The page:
Godoy v. State, 845 So.2d 1016 (Fla. 3d DCA 2003): The petitioners entered pleas of nolo contendere to an information charging them with voting fraud, and received a sentence of one year of probation, adjudication withheld. They sought to have the records sealed under section 943.059, Florida Statutes (2002). The trial court denied their petition stating [t]his type of crime goes to part of [the] Constitution[al] system, therefore, at this time I will use my discretion and deny your motion to seal. As a consequence the Court reversed the denial of the petitioner’s request and remanded the cause with instructions to the trial court to exercise its discretion in accordance with Anderson; that is, to render its discretionary decision based on all of the facts and circumstances, not solely on the nature of the charge.

 

Gutkind v. State, 765 So.2d 66 (Fla.4th DCA 2000): Appellant appeals from the trial court’s decision to seal his records instead of granting his petition to expunge his criminal history record under section 943.0585, Florida Statutes (1995). Any person who complies with the requirements of section 943.0585 may petition the court for the expunction of his/her criminal history record. However, [t]his section does not confer any right to the expunction of any criminal history record, and any request for expunction of a criminal history record may be denied at the sole discretion of the court. It is error for the trial court to refuse or fail to exercise its discretion. Reversed.

 

Anderson v. State, 692 So.2d 250 (Fla. 3d DCA 1997): Defendant moved to seal his criminal history records. He obtained the required Certificate of Eligibility from FDLE. The trial court denied the motion and defendant appealed. The threshold question is whether the trial court has the discretion to deny a petition to seal criminal history records. For purposes of a petition to seal or expunge, a distinction must be drawn between (a) nonjudicial criminal history records, and (b) court records. The Court concluded that the statute (§ 943.059, Fla.Stat.) should be interpreted as written, and it explicitly allows the trial court discretion to deny a request for sealing based on the particular circumstances of the case. Further, it was the Court’s view that once an applicant satisfies the criteria set forth in Rules 3.692 and 3.989(d), the applicant is presumptively entitled to an order to seal or expunge court records, however the petition is addressed to the sound discretion of the trial court and the petition may be denied if there is a good reason for denial based on the facts and circumstances of the individual case. Court found that denying relief based solely on nature of the charge was an abuse of discretion.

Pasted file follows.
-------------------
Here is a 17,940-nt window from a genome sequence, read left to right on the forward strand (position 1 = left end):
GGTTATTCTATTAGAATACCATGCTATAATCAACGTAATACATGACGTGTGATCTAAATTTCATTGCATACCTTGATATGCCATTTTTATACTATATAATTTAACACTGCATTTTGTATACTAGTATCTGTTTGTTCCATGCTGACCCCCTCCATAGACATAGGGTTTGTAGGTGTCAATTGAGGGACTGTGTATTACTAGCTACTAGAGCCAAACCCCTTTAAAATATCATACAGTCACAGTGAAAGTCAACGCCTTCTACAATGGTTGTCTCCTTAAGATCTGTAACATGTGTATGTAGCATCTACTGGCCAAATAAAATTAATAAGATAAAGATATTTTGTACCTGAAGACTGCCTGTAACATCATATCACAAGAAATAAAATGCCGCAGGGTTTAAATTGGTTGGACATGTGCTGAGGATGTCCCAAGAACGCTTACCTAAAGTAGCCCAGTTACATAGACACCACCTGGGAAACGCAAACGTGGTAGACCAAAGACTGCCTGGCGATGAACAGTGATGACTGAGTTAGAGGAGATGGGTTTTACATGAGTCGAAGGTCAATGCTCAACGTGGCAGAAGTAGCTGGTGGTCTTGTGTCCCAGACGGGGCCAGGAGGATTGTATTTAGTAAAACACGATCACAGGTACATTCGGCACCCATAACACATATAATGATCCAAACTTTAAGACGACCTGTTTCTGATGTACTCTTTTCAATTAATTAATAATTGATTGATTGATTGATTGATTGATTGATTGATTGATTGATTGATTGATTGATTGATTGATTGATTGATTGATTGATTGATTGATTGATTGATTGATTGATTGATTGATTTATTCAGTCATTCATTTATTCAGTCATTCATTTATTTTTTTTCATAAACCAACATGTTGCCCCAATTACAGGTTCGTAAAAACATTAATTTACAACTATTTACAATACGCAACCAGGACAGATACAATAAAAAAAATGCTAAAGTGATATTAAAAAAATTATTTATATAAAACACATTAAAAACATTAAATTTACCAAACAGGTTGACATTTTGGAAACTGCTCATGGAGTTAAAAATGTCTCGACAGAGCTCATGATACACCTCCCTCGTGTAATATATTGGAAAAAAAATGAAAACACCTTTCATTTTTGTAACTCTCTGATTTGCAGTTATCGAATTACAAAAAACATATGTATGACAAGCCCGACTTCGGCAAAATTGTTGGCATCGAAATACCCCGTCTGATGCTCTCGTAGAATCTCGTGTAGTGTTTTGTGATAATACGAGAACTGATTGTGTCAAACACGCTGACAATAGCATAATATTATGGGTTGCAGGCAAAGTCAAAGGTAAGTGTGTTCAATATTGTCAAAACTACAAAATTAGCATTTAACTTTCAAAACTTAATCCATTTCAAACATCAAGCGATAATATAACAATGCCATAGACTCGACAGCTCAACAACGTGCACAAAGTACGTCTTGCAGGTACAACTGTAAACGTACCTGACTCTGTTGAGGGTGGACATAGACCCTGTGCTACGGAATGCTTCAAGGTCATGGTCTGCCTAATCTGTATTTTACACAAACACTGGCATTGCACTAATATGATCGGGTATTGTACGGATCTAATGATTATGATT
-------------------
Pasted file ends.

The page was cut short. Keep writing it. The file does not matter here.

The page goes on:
Smith v. State, 614 So.2d 525 (Fla. 5th DCA 1993): This case is often cited by prosecutors for wrong reasons in some circuits. Deals with previous statute 943.058. Court struggles with the discretion given to court under 1988 amendment. On rehearing the court focused on Rule 3.692 and the requirement for a meaningful hearing when requested. Key wording is that a hearing needs to be requested. In first dissent J. Dauksch addresses the discretion issue by citing previous cases: the words sole discretion as used in section 943.058 do not permit arbitrary, capricious or whimsical denial of expunction. Instead, this court must decide whether the trial judge used reasonable discretion in denying expunction.

 

Gonzalez v. State, 565 So.2d 410 (Fla. 3d DCA 1990): The 1988 statutory amendment (similar to current statute) required the court to employ an abuse of discretion standard in determining whether the trial judge wrongly denied expunction of the record. The words “sole discretion” as used in section 943.058 do not permit arbitrary, capricious or whimsical denial of expunction. Instead, this court must decide whether the trial judge used reasonable discretion in denying expunction. It is within the trial court’s discretion to find that the public has just as much right to know of the criminal records of existing public employees as it does to know of the criminal records of those seeking a position of public employment or trust.

 

Cases That Were Prior To The Statutory Amendment Follow: